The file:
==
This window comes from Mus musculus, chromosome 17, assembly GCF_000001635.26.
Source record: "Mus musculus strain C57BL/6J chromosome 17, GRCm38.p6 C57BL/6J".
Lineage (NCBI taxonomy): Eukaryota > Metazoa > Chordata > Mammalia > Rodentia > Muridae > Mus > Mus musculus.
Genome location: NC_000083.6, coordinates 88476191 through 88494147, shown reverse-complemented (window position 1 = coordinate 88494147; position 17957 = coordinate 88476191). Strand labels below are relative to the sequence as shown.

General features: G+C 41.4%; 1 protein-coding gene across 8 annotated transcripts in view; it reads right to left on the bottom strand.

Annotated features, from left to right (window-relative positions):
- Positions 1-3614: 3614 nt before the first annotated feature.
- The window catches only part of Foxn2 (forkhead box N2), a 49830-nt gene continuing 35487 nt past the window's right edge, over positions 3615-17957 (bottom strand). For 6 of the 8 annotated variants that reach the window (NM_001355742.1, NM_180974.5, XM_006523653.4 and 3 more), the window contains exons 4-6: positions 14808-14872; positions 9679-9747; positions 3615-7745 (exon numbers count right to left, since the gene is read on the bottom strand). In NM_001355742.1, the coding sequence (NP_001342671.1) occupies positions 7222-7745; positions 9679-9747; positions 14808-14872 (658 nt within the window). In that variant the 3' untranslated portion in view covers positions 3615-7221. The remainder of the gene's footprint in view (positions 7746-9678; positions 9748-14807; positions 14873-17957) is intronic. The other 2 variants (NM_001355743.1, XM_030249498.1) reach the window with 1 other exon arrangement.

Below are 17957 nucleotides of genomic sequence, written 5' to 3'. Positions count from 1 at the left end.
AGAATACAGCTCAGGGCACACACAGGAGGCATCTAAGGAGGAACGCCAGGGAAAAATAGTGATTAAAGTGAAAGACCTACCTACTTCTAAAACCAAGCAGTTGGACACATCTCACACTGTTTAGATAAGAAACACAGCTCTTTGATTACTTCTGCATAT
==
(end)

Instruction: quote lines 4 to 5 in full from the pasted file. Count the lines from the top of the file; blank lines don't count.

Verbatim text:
Genome location: NC_000083.6, coordinates 88476191 through 88494147, shown reverse-complemented (window position 1 = coordinate 88494147; position 17957 = coordinate 88476191). Strand labels below are relative to the sequence as shown.

General features: G+C 41.4%; 1 protein-coding gene across 8 annotated transcripts in view; it reads right to left on the bottom strand.